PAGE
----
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Title: Effect of altered Cdkn1c dosage in adipose tissue
Author: Van De Pette, Mathew
ISNI:       0000 0004 2735 3877
Awarding Body: Cardiff University
Current Institution: Cardiff University
Date of Award: 2012
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Genomic imprinting is an epigenetic process in which the instructions for gene activation or gene silencing are initiated in the germline by DNA methylation. Many imprinted genes play key roles regulating fetal growth and placental development. In addition to their prenatal roles, several imprinted genes have been shown to play significant roles postnatally in particularly with respect to regulating behaviour and metabolism. Cdkn1c, a maternally expressed imprinted gene, codes for the p57Kip2 protein which is a cyclin dependent kinase inhibitor, belonging to the same CIP/KIP family as p21 and p27. Cdkn1c was shown to be expressed and imprinted in a small population of cells within post natal iBAT and rWAT. Using both loss-of-function and gain-in-expression models, a critical and dosage-related function for Cdkn1c in brown adipogenesis was identified, through Prdm16 and C/ebpβ. Consistent with an increase in mitochondrial uncoupling, mice that over-expressed Cdkn1c were found to be protected against diet- and age-induced obesity, in a dosage dependent manner. Cdkn1c may therefore represent a novel route towards obesity therapy and corroborates the hypothesis that the brown adipose tissue may represent a key area of genomic conflict in mammals.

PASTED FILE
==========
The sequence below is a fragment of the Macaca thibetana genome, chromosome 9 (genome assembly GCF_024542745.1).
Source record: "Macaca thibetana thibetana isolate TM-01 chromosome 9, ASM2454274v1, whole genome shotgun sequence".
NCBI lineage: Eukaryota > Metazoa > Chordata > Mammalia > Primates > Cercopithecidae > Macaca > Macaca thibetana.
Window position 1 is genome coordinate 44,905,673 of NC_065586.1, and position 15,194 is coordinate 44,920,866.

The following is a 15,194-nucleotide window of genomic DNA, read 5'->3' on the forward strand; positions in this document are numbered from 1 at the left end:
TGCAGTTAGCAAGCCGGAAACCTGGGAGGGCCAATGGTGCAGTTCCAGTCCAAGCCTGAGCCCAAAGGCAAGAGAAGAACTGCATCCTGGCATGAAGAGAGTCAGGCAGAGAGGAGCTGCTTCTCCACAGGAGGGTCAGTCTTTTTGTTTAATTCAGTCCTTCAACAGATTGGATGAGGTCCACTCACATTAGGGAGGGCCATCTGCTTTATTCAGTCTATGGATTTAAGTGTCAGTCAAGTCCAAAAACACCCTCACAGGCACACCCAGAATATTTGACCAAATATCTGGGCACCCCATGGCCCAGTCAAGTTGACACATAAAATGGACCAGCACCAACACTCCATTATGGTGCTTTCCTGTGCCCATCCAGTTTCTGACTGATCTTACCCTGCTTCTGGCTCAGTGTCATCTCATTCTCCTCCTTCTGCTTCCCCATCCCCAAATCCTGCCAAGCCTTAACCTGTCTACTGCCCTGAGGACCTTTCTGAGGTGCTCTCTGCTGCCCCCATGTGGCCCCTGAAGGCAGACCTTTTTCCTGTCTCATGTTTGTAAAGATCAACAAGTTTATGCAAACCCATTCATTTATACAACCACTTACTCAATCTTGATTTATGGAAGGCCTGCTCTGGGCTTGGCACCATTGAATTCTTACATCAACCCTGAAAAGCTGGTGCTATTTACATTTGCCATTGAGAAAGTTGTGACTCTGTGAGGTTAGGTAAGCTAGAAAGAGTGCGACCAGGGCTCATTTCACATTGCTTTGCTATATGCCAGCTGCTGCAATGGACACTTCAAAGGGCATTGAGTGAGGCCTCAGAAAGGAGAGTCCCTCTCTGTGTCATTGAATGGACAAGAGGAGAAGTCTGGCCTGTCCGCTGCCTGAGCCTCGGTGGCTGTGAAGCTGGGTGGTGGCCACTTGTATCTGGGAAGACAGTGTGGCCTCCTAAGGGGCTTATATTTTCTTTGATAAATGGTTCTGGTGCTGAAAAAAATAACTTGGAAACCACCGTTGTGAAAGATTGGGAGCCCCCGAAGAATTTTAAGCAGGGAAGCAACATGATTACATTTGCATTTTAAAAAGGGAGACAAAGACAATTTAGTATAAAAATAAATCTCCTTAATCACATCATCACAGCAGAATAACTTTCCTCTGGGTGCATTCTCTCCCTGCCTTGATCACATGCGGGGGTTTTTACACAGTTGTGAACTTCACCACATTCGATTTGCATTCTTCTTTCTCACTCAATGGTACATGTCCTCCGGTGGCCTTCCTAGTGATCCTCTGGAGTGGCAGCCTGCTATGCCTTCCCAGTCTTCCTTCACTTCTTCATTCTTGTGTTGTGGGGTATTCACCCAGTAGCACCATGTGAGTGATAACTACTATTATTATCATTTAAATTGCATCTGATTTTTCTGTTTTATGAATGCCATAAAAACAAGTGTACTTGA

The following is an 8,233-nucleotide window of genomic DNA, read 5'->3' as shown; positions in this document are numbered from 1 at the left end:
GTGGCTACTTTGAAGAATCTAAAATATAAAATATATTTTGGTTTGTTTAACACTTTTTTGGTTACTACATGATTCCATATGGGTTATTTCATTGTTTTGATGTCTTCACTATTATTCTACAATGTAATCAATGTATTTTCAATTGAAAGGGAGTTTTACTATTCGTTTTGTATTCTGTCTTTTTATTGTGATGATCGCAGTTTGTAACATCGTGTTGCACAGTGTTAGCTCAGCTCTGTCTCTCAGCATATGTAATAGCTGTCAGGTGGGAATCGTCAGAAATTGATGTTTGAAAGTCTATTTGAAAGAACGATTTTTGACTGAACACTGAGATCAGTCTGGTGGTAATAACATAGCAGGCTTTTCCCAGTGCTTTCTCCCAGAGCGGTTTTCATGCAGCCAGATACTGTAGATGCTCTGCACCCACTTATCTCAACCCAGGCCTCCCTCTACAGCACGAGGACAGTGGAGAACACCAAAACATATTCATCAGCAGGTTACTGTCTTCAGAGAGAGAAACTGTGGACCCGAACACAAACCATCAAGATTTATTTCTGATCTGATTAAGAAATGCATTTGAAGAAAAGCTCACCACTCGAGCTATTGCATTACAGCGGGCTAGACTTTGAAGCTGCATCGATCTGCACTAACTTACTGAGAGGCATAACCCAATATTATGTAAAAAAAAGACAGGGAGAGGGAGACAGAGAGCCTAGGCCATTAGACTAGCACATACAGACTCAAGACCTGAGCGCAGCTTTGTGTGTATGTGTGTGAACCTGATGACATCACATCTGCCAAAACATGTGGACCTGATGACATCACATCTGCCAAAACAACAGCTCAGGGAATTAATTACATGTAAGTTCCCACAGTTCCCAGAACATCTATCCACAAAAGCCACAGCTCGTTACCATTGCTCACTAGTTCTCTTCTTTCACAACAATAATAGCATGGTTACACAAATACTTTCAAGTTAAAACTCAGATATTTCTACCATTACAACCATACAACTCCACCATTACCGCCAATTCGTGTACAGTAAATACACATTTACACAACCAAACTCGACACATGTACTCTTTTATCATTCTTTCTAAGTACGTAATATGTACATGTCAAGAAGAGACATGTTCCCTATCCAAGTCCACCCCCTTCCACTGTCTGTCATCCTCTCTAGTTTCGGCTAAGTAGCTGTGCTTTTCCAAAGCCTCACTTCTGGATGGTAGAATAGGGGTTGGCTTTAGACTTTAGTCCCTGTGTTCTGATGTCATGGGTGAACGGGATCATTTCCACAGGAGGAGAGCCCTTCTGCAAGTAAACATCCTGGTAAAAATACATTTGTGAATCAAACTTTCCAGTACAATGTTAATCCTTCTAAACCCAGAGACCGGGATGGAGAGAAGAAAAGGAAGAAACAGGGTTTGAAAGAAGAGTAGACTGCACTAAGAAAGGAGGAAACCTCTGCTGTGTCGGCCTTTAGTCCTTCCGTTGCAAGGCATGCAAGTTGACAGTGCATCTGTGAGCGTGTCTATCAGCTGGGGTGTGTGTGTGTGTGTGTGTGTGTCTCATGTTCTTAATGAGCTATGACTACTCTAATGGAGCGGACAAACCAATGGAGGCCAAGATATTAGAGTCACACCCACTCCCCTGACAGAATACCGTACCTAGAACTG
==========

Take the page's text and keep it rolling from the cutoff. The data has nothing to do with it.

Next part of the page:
Supervisor: Not available Sponsor: Not available
Qualification Name: Thesis (Ph.D.) Qualification Level: Doctoral
EThOS ID:  DOI: Not available
Keywords: QR Microbiology